Bodies, borders and bereavement: death and dying in the diaspora
Rosita Henry (James Cook University)
Chancellery Building, A1-014
Thursday 6 December, 9:00-10:30

Short abstract:

This panel focuses on death, funerary practices and dying in contexts of mobility and displacement. What kinds of political, economic and spatio-temporal realities do the dying and dead inhabit when death occurs away from 'home', such as in refugee camps or places of migrant resettlement? .

Long abstract:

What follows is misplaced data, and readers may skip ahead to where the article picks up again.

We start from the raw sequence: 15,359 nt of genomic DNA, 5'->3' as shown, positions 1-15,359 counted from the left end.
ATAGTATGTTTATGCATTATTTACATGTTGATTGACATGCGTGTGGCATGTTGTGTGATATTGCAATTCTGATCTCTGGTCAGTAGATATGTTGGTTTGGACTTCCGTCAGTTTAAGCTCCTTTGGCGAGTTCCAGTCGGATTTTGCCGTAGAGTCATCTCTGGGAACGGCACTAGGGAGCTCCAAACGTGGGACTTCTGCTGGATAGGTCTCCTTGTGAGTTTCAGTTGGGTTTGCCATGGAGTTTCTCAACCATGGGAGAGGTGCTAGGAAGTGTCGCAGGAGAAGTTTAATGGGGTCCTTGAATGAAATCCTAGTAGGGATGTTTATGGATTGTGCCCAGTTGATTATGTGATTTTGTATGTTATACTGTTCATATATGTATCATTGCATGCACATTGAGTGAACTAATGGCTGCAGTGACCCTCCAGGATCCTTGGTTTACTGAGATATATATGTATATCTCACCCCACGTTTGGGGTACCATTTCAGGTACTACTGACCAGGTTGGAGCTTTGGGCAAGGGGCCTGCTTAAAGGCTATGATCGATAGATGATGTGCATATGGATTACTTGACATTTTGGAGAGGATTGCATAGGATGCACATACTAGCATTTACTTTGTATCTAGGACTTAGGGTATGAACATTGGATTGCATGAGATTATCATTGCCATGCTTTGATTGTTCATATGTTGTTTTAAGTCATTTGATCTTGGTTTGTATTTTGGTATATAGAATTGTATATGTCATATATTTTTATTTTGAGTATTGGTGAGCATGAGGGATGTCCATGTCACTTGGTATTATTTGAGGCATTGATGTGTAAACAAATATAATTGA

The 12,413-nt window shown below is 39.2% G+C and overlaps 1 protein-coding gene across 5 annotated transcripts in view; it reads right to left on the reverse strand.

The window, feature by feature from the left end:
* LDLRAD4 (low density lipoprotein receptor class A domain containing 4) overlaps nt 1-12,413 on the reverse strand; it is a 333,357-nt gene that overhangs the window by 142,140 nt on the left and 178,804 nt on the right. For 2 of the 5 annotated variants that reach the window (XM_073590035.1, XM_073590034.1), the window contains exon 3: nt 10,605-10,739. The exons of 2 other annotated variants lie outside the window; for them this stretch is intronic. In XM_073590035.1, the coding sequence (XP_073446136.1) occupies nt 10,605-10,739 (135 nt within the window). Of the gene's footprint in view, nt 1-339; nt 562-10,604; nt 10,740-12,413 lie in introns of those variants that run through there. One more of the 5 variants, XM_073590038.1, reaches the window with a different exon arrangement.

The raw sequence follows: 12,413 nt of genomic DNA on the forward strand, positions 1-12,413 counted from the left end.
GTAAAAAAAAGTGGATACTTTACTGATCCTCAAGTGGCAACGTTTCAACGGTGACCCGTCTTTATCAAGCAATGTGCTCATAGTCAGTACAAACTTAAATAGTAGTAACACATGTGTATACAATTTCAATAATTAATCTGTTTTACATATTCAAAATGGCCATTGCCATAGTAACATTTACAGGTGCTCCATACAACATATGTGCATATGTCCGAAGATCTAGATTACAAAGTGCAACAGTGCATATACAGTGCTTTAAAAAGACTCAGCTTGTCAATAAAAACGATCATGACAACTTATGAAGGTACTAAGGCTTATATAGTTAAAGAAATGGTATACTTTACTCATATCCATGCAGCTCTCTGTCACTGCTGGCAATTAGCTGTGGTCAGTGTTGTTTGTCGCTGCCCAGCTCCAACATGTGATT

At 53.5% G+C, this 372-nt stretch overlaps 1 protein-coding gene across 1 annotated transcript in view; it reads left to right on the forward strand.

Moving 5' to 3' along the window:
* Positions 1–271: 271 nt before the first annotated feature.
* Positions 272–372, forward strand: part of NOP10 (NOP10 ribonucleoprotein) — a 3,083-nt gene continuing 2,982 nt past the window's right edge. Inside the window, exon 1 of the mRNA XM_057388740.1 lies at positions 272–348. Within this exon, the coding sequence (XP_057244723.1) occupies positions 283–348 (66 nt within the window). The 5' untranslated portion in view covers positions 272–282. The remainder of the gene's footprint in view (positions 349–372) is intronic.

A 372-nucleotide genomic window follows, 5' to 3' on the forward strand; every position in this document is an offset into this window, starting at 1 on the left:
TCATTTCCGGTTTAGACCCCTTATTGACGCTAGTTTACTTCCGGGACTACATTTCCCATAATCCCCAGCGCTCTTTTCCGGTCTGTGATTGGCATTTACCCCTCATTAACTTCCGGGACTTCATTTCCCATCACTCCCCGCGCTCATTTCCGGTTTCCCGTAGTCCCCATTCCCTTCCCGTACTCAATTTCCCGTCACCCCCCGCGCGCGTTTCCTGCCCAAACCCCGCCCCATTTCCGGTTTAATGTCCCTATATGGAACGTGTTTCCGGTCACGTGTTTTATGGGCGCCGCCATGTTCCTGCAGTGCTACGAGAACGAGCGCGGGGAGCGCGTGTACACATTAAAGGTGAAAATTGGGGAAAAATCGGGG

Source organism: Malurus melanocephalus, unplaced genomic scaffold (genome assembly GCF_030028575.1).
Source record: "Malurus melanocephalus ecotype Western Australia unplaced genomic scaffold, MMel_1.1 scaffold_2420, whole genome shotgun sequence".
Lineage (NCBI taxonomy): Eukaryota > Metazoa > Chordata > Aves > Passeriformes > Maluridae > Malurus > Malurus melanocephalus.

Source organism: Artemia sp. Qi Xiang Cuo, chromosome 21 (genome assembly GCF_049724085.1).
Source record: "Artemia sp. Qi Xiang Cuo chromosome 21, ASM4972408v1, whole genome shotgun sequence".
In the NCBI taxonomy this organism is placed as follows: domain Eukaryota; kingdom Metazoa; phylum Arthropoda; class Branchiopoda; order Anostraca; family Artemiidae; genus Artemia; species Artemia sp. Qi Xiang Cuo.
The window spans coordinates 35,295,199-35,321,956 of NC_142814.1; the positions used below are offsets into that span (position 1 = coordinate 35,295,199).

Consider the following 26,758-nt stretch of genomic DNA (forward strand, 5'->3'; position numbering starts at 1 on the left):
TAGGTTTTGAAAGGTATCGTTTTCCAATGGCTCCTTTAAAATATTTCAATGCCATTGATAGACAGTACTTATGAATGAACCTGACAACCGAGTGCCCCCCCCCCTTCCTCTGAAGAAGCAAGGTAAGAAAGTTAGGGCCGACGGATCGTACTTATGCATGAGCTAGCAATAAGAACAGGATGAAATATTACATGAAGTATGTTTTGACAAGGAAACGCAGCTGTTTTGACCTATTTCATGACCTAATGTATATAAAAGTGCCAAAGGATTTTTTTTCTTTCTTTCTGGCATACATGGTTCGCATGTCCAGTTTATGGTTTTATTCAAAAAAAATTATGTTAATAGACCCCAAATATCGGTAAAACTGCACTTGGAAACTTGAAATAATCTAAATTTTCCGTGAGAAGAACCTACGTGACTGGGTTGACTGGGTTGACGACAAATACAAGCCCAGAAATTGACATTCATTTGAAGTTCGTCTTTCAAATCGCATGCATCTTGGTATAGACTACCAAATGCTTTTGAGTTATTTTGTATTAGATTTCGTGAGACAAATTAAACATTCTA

How do people deal with dying and death and manage funerary rites when they are on the move or have resettled (eg. migrants, refugees, intra- and transnational workers)? What kind of transformative, or liminal, spatio-temporal processes are the dead typically subject to? This panel addresses representations and practices of death and bereavement in contexts of mobility and displacement. For example, what are the political tensions that circulate in the time-space of death (over inheritance, rights to royalties, land, future social and monetary support)? What kinds of spatio-temporal reality do the dying and dead inhabit when death happens away from 'home' in urban areas, on distant battle fields, in refugee camps, or in places of migrant settlement overseas? What is the political economy of death in such spaces? What does it mean to die 'out of place'? What are the transformations evident in the space-time of death where bodies are returned 'home' for burial? How are the dead enmeshed in the creation of new forms of space-time such as a morgue space-time? Or transport space-time? We welcome submissions of papers on the economy of care for the dying, on mourning and funerary practices, and new spatial and temporal transformations related to diasporic deaths.